March 11, 2013 // 4:00pm — 5:30pm
Robert Townsend will speak on the findings of his recent book, History's Babel, which looks back to the early decades of the historical enterprise to show how efforts to professionalize pushed history specialists (in archives, historical societies, and teaching) away from each other. This seminar presentation will offer a wide-ranging discussion of the many different professions of history and what they mean for the discipline.
March 04, 2013 // 4:00pm — 5:30pm
One reading of modern Turkish history focuses on the country's perpetual race to catch up with Europe. In the often forgotten world of interwar Istanbul, Muslims were the powerful hosts and Europeans the unwanted migrants.
February 25, 2013 // 4:00pm — 5:30pm
Arab academics and activists call the uprisings that started in early 2011 across the Arab world “revolutions.” Yet the “Arab Revolution” is both similar and dissimilar to the French, Russian, and other great revolutions that molded the history of the Western world, as described by Crane Brinton in his classic, The Anatomy of Revolution.
February 12, 2013 // 3:30pm — 5:00pm
In any given week, from North Korea to Iran and across the Middle East, from China to Afghanistan, Pakistan and Myanmar, through Africa and India to Russia, Belarus, Central Asia and Cuba, 165 million people—equivalent to more than half the U.S. population—tune into the radio and television programs of U.S. International Broadcasting (USIB) by satellite, Internet and in some cases cooperating local radio stations. After more than half a century, Congressionally-funded U.S. broadcasting remains the leading edge of American soft power—the principal means by which the United States speaks directly to less free and impoverished nations.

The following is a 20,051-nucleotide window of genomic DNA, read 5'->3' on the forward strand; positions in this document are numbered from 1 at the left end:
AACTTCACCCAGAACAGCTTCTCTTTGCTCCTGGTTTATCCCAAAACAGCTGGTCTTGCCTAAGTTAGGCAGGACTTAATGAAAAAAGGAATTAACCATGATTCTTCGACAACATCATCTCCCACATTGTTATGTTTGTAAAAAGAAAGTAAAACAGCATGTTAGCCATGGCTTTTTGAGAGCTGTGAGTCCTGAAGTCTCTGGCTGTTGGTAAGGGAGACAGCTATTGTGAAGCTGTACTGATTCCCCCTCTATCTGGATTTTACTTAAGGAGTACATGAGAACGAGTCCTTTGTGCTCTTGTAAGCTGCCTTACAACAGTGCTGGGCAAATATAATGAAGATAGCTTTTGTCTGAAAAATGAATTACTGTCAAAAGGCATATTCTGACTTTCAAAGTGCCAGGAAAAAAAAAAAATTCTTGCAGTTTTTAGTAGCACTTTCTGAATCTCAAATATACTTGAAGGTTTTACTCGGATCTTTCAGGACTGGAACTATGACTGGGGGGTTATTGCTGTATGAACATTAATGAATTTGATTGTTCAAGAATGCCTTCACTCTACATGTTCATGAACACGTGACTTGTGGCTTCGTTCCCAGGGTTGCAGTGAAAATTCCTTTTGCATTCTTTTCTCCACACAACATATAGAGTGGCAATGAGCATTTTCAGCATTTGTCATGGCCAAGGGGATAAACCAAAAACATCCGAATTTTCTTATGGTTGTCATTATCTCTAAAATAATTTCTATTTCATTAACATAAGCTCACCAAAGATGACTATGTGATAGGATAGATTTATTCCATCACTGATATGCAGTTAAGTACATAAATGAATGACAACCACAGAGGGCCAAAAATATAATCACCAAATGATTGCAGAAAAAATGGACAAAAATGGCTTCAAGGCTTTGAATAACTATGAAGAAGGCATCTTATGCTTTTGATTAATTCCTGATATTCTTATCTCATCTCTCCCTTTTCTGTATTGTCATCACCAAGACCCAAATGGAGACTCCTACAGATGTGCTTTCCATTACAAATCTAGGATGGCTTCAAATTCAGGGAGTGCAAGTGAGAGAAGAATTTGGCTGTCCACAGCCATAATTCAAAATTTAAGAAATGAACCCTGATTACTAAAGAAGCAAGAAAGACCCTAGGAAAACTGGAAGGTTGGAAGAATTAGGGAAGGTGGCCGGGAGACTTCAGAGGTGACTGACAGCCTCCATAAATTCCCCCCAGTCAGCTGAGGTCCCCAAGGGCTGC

February 11, 2013 // 4:00pm — 5:30pm
After the American and French Revolutions, new-style written constitutions gradually came to be viewed as an essential symbol of a modern state. Britain fought against these two revolutions and has famously retained its un-codified constitution.
February 04, 2013 // 4:00pm — 5:30pm
The Cold War effectively began in 1945, as soon as Americans and Russians encountered each other in the heart of Europe. But nobody, not least Stalin, wanted the Cold War.
From Challengers to Partners? Relations Between Human Rights NGOs and their Home Governments from the 1970s on
January 30, 2013 // 12:00pm — 12:45pm
The concept of human rights acquired global significance during the 1970s, spurred by the activities of a growing number of non-governmental organizations (NGOs) responding to state repression in Chile, South Africa, the Warsaw Pact states, and elsewhere. Key interlocutors for NGOs like Amnesty International and Helsinki Watch were their home governments, whom they influenced through a combination of public campaigning and private lobbying. Crucially, it seems that during this period human rights NGOs experienced a trajectory from ‘outsider’ to ‘insider’ status. Does this mean that they paid a costly price for their newfound influence, namely abandoning their original ‘apolitical’ appeal and becoming less impartial and independent? Or should we understand this to be their success in transforming the character of international politics?
January 28, 2013 // 4:00pm — 5:30pm
What were Lincoln’s motives in deciding for general emancipation? The emancipation itself changed the nature of the war. It reflected a fundamental change in Lincoln’s own thinking about the relationship of slavery to the war as well as the future place of blacks in American life.
December 10, 2012 // 4:00pm — 5:30pm
The Mexican Revolution of 1910 had dramatic effects on both Mexico and the United States that have endured to the present day. This presentation deals with its armed phase (1910-1920) and its institutional, reformist, and state-building phase (c.1920–c.1940), as well as its longer-term legacy.
December 06, 2012 // 2:00pm — 3:30pm
Co-sponsored by the Syngman Rhee Institute at Yonsei University, "Woodrow Wilson and Syngman Rhee" seeks to address the Wilsonian legacy in Korea and marks the beginning of a partnership between the Wilson Center and the Syngman Rhee Institute which will result in the digitization and dissemination of the presidential papers of former South Korean president Syngman Rhee.